A retrospective cohort study provides evidence suggesting higher TSH levels were linked to increased lengths of stay and greater readmission risks among patients with hypothyroidism.
A new study from the University of Chicago suggests under treatment with thyroid hormone replacement may be contributing to worse hospital outcomes among patients with hypothyroidism.
A retrospective cohort study using propensity scoring, investigators assessed risk of adverse hospital outcomes among patients with hypothyroidism according to levels of thyroid-stimulating hormone (TSH) prior to admission and found those with high TSH levels had longer length of stay and higher risk of readmission compared to those without hypothyroidism.
“We found that those patients who were undertreated with thyroid hormone, even weeks or months prior to hospital admission, had worse hospital outcomes than those without hypothyroidism,” said Matthew D. Ettleson, MD, an endocrinology fellow at the University of Chicago, in a statement from the Endocrine Society. “This has not been shown previously.”
Partially funded by the National Institute of Diabetes and Digestive and Kidney Diseases, the current study was designed by Ettleson and colleagues to assess the impact of suboptimal treatment of hypothyroidism on hospital outcomes. A retrospective cohort study using data from the IBM MarketScan Commercial Claims and Encounters Database from 2008-2015, investigators obtained data from 43,478 patients for inclusion on their analyses.
For inclusion in the investigators’ analyses, patients needed to be 64 years of age or younger with TSH levels recorded prior to hospital admission. Of the 43,478 patients identified for inclusion, 8873 met the criteria for having primary hypothyroidism. Of those with primary hypothyroidism, 53.8% had a prescription claim for levothyroxine, 23.7% had a levothyroxine prescription only, and 21.8% had a diagnosis of hypothyroidism only. Investigators noted the median length of time between TSH collection and hospital admission was 56 days in the hypothyroidism group and 63 days in the control group.
For the purpose of analysis, investigators divided patients with hypothyroidism into 4 groups based on TSH levels. These groups were classified as low, normal, intermediate, and high, with TSH levels of less than 0.40 mIU/L, 0.40-4.50 mIU/L, 4.51-10.00 mIU/L, and greater than 10.00 mIU/L, respectively, defining each group.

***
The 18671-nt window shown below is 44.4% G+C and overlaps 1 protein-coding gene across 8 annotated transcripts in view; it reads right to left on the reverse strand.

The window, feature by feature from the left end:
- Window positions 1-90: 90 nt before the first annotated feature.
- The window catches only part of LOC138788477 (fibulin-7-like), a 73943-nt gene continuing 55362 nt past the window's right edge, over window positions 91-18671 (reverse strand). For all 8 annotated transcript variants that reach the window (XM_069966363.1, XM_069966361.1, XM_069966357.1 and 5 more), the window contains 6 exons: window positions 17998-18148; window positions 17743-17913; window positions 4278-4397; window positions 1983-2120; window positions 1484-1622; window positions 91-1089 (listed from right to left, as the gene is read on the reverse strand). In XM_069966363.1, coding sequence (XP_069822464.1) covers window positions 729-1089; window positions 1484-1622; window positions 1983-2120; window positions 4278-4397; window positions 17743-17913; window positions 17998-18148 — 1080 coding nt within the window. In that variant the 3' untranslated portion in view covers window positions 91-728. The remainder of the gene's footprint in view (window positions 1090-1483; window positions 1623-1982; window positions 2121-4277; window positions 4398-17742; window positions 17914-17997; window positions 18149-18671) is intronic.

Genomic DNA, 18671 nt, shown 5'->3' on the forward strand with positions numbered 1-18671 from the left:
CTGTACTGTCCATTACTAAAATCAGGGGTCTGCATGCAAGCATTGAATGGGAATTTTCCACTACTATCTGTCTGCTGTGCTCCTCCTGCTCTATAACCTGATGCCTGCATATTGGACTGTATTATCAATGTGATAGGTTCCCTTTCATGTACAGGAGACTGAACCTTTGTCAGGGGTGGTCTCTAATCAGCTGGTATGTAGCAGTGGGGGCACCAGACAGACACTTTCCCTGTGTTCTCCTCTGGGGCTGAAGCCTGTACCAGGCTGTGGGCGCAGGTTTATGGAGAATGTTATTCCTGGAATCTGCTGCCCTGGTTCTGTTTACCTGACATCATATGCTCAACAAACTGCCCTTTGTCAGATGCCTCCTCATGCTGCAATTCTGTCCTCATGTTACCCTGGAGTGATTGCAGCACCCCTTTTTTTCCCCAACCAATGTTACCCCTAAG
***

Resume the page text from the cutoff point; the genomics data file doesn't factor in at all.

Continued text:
The primary outcomes of interest for the study were length of stay, in-hospital mortality, and readmission outcomes. Covariates used in investigators' analyses included age, sex, US region, type of admission, year of admission, and comorbidities.
When compared to those without hypothyroidism at baseline, those with a high prehospitalization TSH level had longer lengths of stay, a 49% greater risk of 30-day readmission, and a 43% greater risk of 90-day readmission (RR, 1.43 [95% CI, 1.31-1.67]; P <.001). Further analysis comparing those with normal TSH levels to those with elevated prehospitalization TSH levels indicated patients with normal levels had a decreased risk of in-hospital mortality (RR, 0.44 [95% CI, 0.27-0.79]; P=.004) and 90-day readmission (RR 0.92 [95% CI, 0.85-0.99]; P=.02) than their counterparts with elevated levels.
“The results suggest that suboptimal treatment of hypothyroidism is associated with worse hospital outcomes,” Ettleson said. “It is important for both patients and physicians to know that maintaining optimal thyroid hormone replacement is important to minimize length of hospital stays and hospital readmission. It is particularly important for planned admissions where thyroid hormone replacement can be adjusted if needed prior to admission.”
This study, “Suboptimal Thyroid Hormone Replacement is Associated with Worse Hospital Outcomes,” was published in the Journal of Clinical Endocrinology and Metabolism.